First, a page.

Anyhow, I was also going to report on sock progress these past couple of days, but I had no choice other than to frog the sock! Yes, you read that correctly. All you have to do is look at the above photograph. Not only did I feel that the sock was a little small, I found some glaring mistakes!!! When I first saw the mistakes, I just thought, oh well, no one will notice when the sock is finished, but the more I knit, the more irritating those garter stitches were, popping up in the stocking stitch ribs (see between the limey green stripe and the darker green stripe). I just couldn't live with the broken up ribbing, so I'm starting all over again. It's a good thing that I didn't knit down to the heel yet.
Sunday, May 06, 2007
I'm so grateful to meet such warm-hearted people on the internet via my store and my blog. I love how the internet has brought together creative, like-minded people so willing to share and discuss ideas, thoughts, and solutions. Thank you Catherine, for sending me some "happy mail"! I love Tiffany Reynolds' colourful crochet pattern for the nomad felted hat! It really made my month after having lost my wallet to a pickpocket in mid-April!
Other projects that were on the go, but were interrupted by some sock knitting include the "Panta", a popular translated finnish headband pattern that is documented by a thread on Craftster that is over 80 pages long and some kanzashi. My finished panta, knit in Elann's stretchy Esprit yarn, turned out a little too big and too wide, so I'll have to experiment with the pattern some more to get it right for my head. Maybe then, I can model it myself rather than have Ms. Styro do the modelling for me.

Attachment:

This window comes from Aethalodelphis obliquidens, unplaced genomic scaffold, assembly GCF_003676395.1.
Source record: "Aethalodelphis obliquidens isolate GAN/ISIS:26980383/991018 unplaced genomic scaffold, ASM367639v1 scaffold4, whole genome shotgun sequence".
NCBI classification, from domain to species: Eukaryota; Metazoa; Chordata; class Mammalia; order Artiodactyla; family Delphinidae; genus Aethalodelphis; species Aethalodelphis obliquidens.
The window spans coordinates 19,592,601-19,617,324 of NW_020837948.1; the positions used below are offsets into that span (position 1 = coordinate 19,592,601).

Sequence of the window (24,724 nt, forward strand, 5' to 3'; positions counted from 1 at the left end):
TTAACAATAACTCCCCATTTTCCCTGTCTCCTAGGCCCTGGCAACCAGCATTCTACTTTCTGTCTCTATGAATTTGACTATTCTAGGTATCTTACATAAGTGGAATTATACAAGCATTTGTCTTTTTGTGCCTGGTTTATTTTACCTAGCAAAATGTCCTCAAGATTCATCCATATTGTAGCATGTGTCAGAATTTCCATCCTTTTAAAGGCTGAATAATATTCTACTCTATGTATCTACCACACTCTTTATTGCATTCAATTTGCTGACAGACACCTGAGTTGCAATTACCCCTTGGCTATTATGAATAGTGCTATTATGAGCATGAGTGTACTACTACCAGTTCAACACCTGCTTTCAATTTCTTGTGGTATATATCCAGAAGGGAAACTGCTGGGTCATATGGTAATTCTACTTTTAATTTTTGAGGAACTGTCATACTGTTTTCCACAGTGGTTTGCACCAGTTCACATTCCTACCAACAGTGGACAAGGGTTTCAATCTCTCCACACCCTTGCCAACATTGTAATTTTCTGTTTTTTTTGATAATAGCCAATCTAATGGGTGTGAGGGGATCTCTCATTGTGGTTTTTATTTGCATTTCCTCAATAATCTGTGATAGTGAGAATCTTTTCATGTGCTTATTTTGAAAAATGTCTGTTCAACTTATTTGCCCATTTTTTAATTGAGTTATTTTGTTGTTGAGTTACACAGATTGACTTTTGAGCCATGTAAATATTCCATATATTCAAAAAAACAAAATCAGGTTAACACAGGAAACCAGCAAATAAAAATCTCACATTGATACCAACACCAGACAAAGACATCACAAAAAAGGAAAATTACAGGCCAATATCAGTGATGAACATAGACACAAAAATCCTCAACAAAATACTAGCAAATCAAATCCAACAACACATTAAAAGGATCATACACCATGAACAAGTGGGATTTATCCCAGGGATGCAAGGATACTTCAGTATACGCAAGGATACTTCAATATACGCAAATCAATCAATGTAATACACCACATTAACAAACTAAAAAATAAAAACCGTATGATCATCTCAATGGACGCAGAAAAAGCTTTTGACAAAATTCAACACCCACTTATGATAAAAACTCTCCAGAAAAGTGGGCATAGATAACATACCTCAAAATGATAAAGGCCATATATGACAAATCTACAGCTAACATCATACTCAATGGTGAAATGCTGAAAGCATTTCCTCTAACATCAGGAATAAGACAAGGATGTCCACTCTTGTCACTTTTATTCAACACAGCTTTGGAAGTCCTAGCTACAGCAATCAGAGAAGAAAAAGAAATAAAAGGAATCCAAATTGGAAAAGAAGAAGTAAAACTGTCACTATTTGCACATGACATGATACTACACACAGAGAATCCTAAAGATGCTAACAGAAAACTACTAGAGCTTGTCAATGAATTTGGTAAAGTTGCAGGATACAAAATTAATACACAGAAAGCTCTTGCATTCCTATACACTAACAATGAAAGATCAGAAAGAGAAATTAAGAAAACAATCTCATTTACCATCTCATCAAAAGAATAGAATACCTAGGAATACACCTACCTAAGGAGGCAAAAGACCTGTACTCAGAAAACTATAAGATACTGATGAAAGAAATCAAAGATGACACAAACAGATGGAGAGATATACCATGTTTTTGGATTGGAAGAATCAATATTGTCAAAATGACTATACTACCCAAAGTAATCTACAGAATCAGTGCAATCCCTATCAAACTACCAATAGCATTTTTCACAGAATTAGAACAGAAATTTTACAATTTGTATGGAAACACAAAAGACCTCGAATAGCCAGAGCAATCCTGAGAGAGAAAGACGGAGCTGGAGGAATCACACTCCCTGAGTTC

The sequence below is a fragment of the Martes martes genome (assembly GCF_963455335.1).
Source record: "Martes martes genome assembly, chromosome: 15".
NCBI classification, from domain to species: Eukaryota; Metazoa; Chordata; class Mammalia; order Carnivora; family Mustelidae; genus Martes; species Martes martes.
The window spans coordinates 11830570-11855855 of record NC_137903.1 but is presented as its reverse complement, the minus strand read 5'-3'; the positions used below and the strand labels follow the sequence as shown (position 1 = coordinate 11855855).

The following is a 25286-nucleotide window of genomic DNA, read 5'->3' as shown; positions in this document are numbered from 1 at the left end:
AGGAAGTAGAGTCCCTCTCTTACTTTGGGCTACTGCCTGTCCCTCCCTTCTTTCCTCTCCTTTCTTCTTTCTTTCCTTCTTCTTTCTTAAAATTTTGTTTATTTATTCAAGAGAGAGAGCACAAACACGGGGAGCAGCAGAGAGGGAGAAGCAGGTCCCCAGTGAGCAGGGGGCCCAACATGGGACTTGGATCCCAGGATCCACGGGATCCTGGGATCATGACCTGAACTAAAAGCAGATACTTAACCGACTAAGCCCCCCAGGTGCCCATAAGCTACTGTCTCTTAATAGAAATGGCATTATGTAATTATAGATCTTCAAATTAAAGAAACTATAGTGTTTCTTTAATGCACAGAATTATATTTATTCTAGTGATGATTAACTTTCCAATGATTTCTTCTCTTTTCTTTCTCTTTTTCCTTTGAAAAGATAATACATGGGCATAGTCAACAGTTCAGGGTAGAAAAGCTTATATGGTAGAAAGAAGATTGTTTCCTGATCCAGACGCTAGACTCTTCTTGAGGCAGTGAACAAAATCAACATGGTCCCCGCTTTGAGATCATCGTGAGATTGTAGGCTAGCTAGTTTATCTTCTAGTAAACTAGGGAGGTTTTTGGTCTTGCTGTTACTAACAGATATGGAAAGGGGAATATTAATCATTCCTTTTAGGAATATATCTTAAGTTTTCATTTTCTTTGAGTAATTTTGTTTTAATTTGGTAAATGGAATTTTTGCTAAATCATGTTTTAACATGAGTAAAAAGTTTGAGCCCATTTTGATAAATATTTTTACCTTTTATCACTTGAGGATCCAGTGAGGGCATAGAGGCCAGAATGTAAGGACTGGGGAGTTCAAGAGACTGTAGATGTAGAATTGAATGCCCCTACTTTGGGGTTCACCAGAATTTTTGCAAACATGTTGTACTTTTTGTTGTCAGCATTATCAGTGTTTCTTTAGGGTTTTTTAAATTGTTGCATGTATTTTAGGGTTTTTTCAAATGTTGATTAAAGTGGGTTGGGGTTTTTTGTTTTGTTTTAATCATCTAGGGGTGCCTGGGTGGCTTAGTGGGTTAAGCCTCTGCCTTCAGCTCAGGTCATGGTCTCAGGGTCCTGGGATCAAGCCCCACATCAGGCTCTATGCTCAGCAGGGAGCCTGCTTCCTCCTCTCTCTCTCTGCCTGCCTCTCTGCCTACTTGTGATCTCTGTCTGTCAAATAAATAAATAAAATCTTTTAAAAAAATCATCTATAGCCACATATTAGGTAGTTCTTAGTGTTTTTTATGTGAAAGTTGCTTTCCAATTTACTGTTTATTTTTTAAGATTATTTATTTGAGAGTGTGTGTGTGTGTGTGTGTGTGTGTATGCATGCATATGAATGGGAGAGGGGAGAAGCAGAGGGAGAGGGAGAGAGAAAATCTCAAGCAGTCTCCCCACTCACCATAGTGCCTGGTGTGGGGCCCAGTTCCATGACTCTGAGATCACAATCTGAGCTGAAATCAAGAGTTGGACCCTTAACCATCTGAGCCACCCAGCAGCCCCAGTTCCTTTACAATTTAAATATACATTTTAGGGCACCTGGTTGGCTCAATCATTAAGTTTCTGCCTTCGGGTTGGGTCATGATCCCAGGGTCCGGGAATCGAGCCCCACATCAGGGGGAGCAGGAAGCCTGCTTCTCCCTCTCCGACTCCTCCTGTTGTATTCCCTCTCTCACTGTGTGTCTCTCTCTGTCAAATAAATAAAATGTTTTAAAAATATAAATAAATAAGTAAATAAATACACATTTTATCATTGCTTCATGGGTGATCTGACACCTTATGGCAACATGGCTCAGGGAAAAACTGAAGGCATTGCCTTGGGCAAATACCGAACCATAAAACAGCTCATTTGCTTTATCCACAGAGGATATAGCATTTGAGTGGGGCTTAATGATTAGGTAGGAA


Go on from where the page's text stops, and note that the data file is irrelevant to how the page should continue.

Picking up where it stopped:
I've also been working on some kanzashi flowers. This is my second attempt (based on a great Craftster tutorial) at getting the kanzashi the way I like it. So far, so good..... my second attempt has been much more successful at getting all the petals in the right position. Only when I get the hang of making these flowers will I actually hunt down some vintage kimono fabric to make more authentic and more lovely kanzashi. I have to admit that I have even more projects started, but I'll leave that for future posts... My crafty life is quite insane. Sometimes, I think I really have to cut down on some projects and go out for some fresh air more often.
Friday, May 04, 2007
I've been itching to start a pair of socks lately, and decided to resist no longer and take the plunge into the sock yarn stash, despite being in the "muddle" of a whole bunch of other crafty projects. So here's what I just started...socks in Trekking XXL from a pattern in Sensational Knitted Socks, a great book by Charlene Schurch that I bought quite some time ago. I'm knitting a six-stitch pattern sock. I am thinking of using the simple slipped-stitch rib for the sock pattern, but the waterfall rib is calling me too. Although I debated knitting these socks on a circular needle (a chance to use my new Addi Turbos), I ended up going with my DPNs. It really wasn't so long ago that knitting with double pointed needles felt somewhat like wrestling a porcupine, but after knitting Ann Budd's Cowgirl Slipper Socks using DPNs earlier this year, I think I've truly been converted! See this post. It was such a pleasure to work with five needles. Dividing all the stitches on four individual needles really allowed me to visualize more clearly the structure of the basic sock. Fixing mistakes also seemed easier with the DPNs. There wouldn't be as many stitches to undo if I had to rip back to a mistake using the DPNs vs. a long circular needle.